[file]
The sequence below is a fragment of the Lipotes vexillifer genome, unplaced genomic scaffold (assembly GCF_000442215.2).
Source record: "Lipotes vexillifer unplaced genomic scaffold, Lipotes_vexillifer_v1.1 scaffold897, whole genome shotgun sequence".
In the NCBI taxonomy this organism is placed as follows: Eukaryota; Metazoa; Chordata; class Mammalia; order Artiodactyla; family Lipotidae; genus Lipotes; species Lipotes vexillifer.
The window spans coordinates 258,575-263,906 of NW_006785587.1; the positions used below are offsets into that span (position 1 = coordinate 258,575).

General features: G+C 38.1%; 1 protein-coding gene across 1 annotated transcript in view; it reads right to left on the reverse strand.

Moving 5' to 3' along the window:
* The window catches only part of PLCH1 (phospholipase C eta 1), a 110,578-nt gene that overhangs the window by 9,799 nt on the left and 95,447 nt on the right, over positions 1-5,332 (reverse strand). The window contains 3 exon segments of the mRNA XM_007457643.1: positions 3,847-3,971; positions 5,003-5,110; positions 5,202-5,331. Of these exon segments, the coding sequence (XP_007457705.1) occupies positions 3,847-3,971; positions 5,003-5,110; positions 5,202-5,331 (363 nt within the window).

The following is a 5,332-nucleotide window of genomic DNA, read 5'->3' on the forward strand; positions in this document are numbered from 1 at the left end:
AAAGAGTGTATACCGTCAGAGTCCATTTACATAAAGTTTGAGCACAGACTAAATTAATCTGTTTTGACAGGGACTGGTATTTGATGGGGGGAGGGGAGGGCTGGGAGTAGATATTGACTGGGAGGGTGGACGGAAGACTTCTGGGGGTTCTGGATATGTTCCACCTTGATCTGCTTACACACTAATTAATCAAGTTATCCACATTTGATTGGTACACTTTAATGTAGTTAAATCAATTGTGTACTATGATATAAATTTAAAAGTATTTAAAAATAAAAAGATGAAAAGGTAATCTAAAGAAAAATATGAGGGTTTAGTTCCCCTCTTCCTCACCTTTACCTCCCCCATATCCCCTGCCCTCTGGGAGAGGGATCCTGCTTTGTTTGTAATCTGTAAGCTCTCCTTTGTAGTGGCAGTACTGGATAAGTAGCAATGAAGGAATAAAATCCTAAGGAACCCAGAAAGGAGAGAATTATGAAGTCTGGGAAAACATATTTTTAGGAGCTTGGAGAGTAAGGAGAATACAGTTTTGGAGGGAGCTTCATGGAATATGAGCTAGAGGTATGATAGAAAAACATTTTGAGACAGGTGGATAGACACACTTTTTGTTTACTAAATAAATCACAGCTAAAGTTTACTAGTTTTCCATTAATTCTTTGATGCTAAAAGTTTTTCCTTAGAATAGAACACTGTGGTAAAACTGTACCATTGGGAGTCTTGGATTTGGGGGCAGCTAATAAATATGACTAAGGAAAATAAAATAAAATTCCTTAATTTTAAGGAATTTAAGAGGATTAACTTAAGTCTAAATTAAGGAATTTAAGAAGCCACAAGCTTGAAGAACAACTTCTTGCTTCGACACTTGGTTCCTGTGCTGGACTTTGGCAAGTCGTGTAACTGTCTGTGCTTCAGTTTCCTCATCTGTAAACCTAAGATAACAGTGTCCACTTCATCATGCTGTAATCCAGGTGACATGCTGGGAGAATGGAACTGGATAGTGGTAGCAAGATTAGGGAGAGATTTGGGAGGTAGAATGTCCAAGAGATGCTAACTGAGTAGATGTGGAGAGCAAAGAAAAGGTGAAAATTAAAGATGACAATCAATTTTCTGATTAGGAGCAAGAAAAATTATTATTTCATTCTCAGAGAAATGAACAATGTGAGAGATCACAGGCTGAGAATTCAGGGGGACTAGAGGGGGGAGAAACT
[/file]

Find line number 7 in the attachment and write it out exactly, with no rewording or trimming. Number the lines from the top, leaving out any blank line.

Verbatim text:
* The window catches only part of PLCH1 (phospholipase C eta 1), a 110,578-nt gene that overhangs the window by 9,799 nt on the left and 95,447 nt on the right, over positions 1-5,332 (reverse strand). The window contains 3 exon segments of the mRNA XM_007457643.1: positions 3,847-3,971; positions 5,003-5,110; positions 5,202-5,331. Of these exon segments, the coding sequence (XP_007457705.1) occupies positions 3,847-3,971; positions 5,003-5,110; positions 5,202-5,331 (363 nt within the window).